The dollar is quickly entering the circle of second-class world citizenship. That said, Wiggin's account is artful, direct, and thorough. I liked the historical aspect. But I especially like the way he's hitting on what's happening today. That includes all the things nobody seems to want to talk about or admit.

But there's no denying, if we don't face up to them now... the greenback is doomed. And with it, all the things that depend on America keeping a stakehold in the world economy. Wiggin makes that point and makes it hard. This is an eye-opener, worth reading.
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104 of 119 people found the following review helpful By K. Johnson VINE VOICE on August 16, 2005
Format: Paperback
Addison Wiggin explained the concepts he's informing us about in a very likeable manner and latest quick read, "Demise of the Dollar."

Wiggin touched on many concepts and wrote them in a way that will interest us "non-economist-but-interested folks." The Helicopter theory, pathological consumption, and wealth-driven consumption are delved into. Wiggin noted the many positive to a weaker dollar in comparison to a stronger one. He also gives us aspects of this weaker dollar that can benefit the investor, making this an appropriate and contemporary book. He notes accurately that the greenback is not the mainstay, and explains why and what the potential ramifications will be.

American fiscal actions and solvency are explained with some focus on the individual financial habits and psychology of the American consumer, whose spending on consumption propels 2/3 of the American economy. American government and consumer debt is noted.

As for the consumer, average per capita debt ratio is the highest in U.S. history, and home equity ownership is the lowest in U.S. history. Wealth in residential real estate, propelled low interest rates, interest-only loans, significant speculation, and pop-flipping, Americans may well be in a state of denial about the strength of the U.S. economy and their personal economic situation: a high percentage of net worth allocated in residential real estate - the house they just happen to be living in. All it will take is an economic hiccup. And, if there is no hiccup, we have wages that are flat and even declining in comparison to housing values and increasing levels of taxation.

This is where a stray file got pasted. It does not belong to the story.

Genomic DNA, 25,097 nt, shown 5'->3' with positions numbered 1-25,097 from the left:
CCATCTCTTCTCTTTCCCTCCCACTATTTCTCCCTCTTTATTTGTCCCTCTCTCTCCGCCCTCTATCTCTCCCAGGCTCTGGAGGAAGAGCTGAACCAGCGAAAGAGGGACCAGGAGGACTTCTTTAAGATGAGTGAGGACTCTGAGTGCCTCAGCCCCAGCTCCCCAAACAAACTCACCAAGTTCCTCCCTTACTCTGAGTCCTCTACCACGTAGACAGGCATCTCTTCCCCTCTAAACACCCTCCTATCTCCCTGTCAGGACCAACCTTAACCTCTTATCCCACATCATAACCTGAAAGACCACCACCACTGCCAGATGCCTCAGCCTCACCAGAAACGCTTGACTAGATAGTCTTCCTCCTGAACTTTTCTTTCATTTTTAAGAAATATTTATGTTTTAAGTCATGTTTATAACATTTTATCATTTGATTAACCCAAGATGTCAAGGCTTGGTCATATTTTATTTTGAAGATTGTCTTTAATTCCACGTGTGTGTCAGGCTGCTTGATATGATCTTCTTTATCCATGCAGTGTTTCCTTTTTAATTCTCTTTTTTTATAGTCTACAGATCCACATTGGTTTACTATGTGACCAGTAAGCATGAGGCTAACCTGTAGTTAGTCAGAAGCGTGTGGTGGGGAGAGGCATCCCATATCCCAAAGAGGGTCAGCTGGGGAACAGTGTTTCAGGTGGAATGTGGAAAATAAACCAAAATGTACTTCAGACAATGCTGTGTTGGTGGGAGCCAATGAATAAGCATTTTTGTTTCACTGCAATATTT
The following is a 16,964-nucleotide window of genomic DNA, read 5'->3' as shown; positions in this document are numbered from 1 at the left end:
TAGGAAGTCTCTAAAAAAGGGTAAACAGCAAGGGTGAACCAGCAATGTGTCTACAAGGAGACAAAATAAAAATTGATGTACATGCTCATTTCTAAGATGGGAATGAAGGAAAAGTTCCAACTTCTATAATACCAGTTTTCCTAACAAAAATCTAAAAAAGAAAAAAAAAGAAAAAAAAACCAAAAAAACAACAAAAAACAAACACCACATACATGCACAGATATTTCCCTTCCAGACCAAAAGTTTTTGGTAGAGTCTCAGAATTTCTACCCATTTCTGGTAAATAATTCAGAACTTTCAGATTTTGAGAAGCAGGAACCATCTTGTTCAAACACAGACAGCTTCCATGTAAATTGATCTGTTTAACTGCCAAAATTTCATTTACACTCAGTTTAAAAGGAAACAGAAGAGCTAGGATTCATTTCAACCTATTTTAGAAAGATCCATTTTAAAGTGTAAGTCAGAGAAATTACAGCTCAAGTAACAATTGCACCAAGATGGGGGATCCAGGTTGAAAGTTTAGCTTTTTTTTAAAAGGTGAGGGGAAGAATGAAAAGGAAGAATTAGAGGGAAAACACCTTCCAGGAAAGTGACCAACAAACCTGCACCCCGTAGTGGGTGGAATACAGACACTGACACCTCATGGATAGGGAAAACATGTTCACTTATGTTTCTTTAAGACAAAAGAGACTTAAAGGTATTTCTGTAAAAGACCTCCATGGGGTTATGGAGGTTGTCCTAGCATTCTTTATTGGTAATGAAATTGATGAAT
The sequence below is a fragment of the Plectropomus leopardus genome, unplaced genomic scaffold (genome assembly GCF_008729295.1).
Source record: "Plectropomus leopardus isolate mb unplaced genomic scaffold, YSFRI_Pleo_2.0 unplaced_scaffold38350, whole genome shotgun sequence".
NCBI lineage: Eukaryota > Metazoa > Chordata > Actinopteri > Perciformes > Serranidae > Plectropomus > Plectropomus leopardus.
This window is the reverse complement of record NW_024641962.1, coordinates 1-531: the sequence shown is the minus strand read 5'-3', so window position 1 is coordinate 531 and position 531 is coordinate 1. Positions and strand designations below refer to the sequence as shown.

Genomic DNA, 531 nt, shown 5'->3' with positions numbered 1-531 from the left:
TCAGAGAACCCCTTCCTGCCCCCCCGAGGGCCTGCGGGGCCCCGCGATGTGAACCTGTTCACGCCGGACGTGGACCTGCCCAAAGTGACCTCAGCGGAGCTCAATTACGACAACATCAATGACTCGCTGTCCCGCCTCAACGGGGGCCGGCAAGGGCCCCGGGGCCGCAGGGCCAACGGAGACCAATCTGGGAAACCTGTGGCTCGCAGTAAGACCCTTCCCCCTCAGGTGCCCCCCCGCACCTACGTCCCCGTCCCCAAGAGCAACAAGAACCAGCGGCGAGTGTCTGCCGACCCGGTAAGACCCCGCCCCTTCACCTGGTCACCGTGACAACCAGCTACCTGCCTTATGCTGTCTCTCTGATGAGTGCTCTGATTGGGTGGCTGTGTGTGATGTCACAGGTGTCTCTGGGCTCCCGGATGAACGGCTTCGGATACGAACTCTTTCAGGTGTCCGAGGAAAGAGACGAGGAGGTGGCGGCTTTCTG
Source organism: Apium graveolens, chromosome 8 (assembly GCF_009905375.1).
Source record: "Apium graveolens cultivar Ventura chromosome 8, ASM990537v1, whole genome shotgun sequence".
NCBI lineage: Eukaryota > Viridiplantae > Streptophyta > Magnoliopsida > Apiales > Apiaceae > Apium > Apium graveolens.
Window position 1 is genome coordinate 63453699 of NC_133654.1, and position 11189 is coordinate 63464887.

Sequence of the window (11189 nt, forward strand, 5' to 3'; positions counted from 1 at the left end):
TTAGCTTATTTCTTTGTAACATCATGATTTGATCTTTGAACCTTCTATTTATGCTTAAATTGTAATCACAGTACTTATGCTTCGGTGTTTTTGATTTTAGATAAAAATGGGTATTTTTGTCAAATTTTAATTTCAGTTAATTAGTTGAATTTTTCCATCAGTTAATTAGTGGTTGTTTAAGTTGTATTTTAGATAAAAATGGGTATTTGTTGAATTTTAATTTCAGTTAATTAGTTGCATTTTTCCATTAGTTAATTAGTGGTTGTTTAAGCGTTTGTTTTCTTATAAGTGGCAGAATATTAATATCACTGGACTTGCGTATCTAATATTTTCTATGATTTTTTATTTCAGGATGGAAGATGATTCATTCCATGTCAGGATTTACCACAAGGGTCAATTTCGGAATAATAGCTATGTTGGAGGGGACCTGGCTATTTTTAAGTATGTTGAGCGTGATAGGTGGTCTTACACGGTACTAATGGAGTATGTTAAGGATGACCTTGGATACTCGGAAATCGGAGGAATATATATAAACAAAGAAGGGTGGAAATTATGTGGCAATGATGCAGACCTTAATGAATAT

There are many factors involved in valuation of currencies.
Read more ›
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15 of 15 people found the following review helpful By Doc Joe on September 11, 2005
Format: Paperback Verified Purchase
Maybe I expected too much. I would say give a couple of chapters on how things are terrible and the dollar is worth nothing, then use the rest of the book giving investment advice. Unfortunately, he did just the opposite, pounding us over the head for chapter after chapter about the dollar and debt and all the other bad things that are happening. Very little specific investment advice. Skip it.
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14 of 14 people found the following review helpful By peter on October 8, 2005
Format: Paperback Verified Purchase
A rehash of his "Financial Reckoning Day" and if you ordered via Amazon.com you received a six page email invitation to subscribe to an options trading financial newsletter.
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13 of 13 people found the following review helpful By B. Adams on January 15, 2007
Format: Paperback Verified Purchase
Though not nearly as fun to read as Empire of Debt, it's an excellent read about the current state of affairs in the US. This is a no-nonsense, un-shellacked account of the US economy and answers some of those questions we all have floating around in our heads (such as: The media and government say the economy is doing great but why does it seem like I have less money to live on each year?) If you're feeling depressed lately, you may want to put this one aside for awhile. But if you desire to learn how to profit from the current US slide, pick it up.
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13 of 13 people found the following review helpful By Dr. K. R. Higgins on September 10, 2005
Format: Paperback Verified Purchase
I was dumb enuf to pay for a book that was nothing more than a come-on (marketing tool) for the host of Agora newsletters, etc. he publishes. There was nothing, repeat nothing new in the book. The only part slightly of value was a list of types of investments to consider. And he gave that chapter away a few days later in "The Daily Reckoning". He just collected a bunch of short essays (read chapters) already published for free, called it a book, hyped it, and got suckers like me to buy it. What a waste of time--and money! Never again!